Different from the reported methods for detecting seedlings, this study proposed a new framework for identifying healthy seedlings based on the physical transplanting prototype developed by a research group using computer vision technology. The purpose of this study is to identify healthy seedlings quickly and accurately for an automatic seedling transplanting system.

Materials and Methods

System Framework

The physical prototype of automatic seedling transplanting is shown in Figure 1A and its specific structure is shown in Figure 1B, which consists of a conveyor unit, a visual detection unit, and a transplanting unit.

FIGURE 1
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Figure 1. System modeling. (A) Physical prototype; (B) System structure diagram: 1, conveyor belt; 2, limit device; 3, tray with seedlings; 4, lightbox; 5, compensatory light; 6, charge-coupled device (CCD) camera; 7, frame; 8, personal computer; 9, cross slide; 10, stepping motor; 11, manipulator mounting plate; 12, end-effector; 13, diffuse reflection laser sensor; 14, recovery box; 15, gantry; 16, programmable logic controller (PLC).

Seedlings are planted in trays in the form of pot seedlings. The conveyor unit is mainly responsible for the position movement of tray seedlings, which is composed of a conveyor belt, a limit device, and a frame. The conveyor belt is mounted on the frame and driven by a stepper motor. The visual detection unit is mounted above the conveyor belt. To ensure that the visual detection unit can effectively collect image information of potted seedlings, the conveyor belt is equipped with a guide rail and a guide wheel. When the tray passes through the guide rail area, the horizontal placement posture of the tray will be automatically corrected. The edge line of the tray and the edge line of the conveyor belt will be parallel after the correction. The end of the conveyor belt is equipped with a recovery box of potted seedlings, which is used for the removal and recovery of seedlings of poor quality.

The image of tray seedlings was obtained by a charge-coupled device (CCD) camera with a resolution of 1,280 * 960 (model MV-VD120SC, supplied by Micro-vision company, Xi'an in China). The distance between the camera and the conveyor belt is 700 mm. The CCD camera is connected to a personal computer (PC) by a cable with one USB3.0 interface. The images of tray seedlings obtained by the CCD camera were stored in the PC, which has 8 GB RAM, an Intel Core i5-4590 CPU, and a Windows 7 operating system. The software system of the image processing system running on the PC is OpenCV 3.0 and Matlab 8.3. The transplanting unit, including a gantry and an end-effector, is mainly to carry out the sorting operation of potted seedlings. A manipulator moves on a gantry according to the seedling information, and an end-effector equipped at the end of the manipulator is applied to grasp the target seedling. The actions of the gantry and the manipulator are controlled by a programmable logic controller (PLC).

When the tray is transported to the visual detection system, the belt stopped for 1 s and the visual detection unit is triggered to acquire the image information of tray seedlings as shown in Figure 2. The visual detection of the growth status of seedlings is carried out, where the seedling detection algorithm will be specified in the following section.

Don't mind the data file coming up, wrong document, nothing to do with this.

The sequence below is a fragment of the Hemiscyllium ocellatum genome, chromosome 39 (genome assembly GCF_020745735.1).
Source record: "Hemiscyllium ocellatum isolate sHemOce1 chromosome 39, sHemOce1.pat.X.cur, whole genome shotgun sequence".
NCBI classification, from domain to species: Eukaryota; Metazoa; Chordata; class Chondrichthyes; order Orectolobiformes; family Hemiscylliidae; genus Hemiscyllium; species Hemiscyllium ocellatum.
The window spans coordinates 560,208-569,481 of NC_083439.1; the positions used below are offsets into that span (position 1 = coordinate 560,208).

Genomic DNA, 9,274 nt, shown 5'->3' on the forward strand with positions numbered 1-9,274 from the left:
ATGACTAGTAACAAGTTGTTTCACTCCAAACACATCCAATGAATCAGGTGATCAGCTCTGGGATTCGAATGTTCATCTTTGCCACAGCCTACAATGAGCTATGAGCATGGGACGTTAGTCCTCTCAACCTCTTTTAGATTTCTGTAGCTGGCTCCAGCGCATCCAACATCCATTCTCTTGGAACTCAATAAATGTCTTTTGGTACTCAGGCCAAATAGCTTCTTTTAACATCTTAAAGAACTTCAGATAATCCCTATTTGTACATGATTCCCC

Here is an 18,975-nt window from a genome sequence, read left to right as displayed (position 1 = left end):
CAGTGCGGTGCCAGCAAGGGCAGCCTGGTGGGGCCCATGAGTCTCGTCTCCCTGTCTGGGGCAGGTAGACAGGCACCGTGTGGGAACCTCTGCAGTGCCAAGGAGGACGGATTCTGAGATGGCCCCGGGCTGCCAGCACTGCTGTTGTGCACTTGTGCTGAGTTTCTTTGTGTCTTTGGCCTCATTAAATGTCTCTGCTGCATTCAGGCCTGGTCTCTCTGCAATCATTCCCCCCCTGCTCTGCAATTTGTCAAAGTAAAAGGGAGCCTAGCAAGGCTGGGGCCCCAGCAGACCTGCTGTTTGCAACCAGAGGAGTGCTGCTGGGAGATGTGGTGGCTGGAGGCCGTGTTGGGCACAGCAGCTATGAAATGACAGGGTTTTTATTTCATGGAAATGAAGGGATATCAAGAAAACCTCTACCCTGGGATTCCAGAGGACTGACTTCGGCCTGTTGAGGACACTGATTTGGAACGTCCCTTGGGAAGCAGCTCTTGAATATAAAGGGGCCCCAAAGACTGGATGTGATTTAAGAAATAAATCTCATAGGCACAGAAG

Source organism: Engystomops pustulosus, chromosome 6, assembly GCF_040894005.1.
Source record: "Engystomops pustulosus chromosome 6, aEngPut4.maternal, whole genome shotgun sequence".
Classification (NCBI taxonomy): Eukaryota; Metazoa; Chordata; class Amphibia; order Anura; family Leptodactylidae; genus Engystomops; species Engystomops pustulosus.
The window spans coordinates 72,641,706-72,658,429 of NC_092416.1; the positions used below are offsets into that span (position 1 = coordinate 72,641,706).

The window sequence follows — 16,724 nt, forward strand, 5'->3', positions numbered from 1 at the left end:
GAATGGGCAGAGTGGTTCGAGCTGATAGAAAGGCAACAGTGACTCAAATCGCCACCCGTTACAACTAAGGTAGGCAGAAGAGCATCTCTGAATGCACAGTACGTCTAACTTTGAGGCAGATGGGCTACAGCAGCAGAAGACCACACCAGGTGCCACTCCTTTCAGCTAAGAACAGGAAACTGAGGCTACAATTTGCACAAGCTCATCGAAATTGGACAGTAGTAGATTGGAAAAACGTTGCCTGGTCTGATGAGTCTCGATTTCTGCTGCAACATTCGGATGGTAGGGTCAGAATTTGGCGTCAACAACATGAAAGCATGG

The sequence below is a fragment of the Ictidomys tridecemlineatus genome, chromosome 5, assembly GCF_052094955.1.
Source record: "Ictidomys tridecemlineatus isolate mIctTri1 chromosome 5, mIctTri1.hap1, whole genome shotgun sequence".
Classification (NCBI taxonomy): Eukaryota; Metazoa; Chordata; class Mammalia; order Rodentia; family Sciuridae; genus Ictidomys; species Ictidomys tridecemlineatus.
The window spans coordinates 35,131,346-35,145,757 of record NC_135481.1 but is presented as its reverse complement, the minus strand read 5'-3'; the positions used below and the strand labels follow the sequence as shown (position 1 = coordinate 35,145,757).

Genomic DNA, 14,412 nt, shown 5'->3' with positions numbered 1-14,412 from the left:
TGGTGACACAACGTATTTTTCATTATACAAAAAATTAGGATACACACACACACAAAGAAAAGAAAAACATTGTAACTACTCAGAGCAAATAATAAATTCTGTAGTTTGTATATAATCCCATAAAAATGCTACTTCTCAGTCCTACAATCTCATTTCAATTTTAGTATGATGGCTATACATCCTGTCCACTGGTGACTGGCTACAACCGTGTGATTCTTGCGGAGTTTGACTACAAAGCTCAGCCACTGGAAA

FIGURE 2
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Figure 2. The original tray image with potted seedlings.

Seedling Image Preprocessing

The surface color of the potted seedlings is an important factor to reflect its growth status; however, the acquired image of potted seedling includes noises due to various external interferences. There are different objects in the image of tray seedlings, which will increase the difficulty of identifying healthy seedlings.

The potted seedlings are green with different surface colors from that of the seedling matrix and the tray. The seedling matrix is brown-black. The tray is in red color. Therefore, image preprocessing is necessary and a proper color index needs to be developed for the color image of potted seedling in the RGB color space.

Two-color indexes are proposed as shown in Equations (1) and (2) to calculate the color differences of all pixels in the images so that the green and red color components can be enhanced, and the rest of the components can be weakened in the seedling image.

TG=(G×3-R-B)/3    (1)
TR=(R×3-G-B)/3    (2)

where TG and TR are the green color component and the red color component after image preprocessing, respectively. R, G, and B are color components of the pixels in the RGB color space of the original image.

To investigate the surface information of seedlings more comprehensively, an index of the grayscale image preprocessing is proposed as shown in Equation (3).

Y=R×0.2989+G×0.5870+B×0.1141    (3)

where Y is the gray value of the pixel in the grayscale image and R, G, and B are color components of the pixels in the RGB color space of the original image. Thus, the image preprocessing of potted seedlings is finished to prepare for the subsequent image segmentation.

Segmentation and Denoising of Seedling Image

After the image preprocessing, an image segmentation algorithm is proposed using an optimal thresholding method based on the genetic algorithm. The algorithm flow is shown in Figure 3.

FIGURE 3
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Figure 3. Flowchart of seedling image segmentation.

In the encoding, the grayscale image is binary coded to produce a 16-bit binary number. The first eight bits represent the segmentation threshold T1, and the remaining eight bits represent the segmentation threshold T2. The number of seedlings affects the fitness calculation of each generation. The initial generation quantity should be set reasonably. After a lot of simulation, the number of pepper seedlings is set to 21, and the maximum number of breeding algebras is set to 100.

• Decoding: The binary array generated by the encoding is decoded and converted to a value between 0 and 255 for the fitness value.